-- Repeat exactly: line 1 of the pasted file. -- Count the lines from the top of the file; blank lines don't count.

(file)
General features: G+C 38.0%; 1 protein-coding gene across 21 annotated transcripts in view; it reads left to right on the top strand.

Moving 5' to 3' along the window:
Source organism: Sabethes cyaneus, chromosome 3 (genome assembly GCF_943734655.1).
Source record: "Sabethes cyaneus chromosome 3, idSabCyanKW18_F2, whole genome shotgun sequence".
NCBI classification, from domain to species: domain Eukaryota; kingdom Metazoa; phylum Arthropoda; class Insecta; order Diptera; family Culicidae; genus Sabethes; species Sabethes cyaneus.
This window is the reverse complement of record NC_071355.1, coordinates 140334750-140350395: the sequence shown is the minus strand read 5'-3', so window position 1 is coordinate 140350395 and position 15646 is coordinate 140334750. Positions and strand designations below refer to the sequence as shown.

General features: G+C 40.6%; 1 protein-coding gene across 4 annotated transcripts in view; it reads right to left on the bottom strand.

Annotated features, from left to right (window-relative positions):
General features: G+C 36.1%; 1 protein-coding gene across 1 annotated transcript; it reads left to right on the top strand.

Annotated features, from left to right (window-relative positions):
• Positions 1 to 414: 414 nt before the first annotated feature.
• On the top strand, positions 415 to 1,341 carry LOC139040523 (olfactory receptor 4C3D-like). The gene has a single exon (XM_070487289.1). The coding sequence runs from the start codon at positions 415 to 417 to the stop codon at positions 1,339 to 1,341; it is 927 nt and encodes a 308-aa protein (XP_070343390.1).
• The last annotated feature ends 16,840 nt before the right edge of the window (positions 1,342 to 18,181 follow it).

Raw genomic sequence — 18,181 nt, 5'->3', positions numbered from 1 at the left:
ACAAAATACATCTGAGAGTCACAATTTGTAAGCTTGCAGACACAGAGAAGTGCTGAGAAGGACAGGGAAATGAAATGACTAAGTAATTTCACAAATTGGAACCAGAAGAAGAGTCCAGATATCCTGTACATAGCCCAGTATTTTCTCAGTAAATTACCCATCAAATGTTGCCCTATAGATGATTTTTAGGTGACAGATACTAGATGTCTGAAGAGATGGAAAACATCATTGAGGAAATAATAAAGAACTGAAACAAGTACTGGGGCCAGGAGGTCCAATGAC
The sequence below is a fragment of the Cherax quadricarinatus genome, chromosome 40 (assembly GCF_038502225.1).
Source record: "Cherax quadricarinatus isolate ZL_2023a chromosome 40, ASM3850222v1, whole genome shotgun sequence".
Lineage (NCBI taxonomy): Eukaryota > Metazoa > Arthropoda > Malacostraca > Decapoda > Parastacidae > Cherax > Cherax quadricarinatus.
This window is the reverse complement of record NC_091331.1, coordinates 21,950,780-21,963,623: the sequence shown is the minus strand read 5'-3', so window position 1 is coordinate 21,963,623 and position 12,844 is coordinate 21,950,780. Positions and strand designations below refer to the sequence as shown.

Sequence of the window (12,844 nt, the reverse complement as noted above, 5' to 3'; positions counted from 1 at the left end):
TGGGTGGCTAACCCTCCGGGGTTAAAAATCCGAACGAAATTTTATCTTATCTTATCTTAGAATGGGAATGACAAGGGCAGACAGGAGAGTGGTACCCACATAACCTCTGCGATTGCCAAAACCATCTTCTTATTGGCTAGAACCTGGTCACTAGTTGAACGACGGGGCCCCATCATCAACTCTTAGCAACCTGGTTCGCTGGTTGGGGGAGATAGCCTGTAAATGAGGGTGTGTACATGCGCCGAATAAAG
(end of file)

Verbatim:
General features: G+C 38.0%; 1 protein-coding gene across 21 annotated transcripts in view; it reads left to right on the top strand.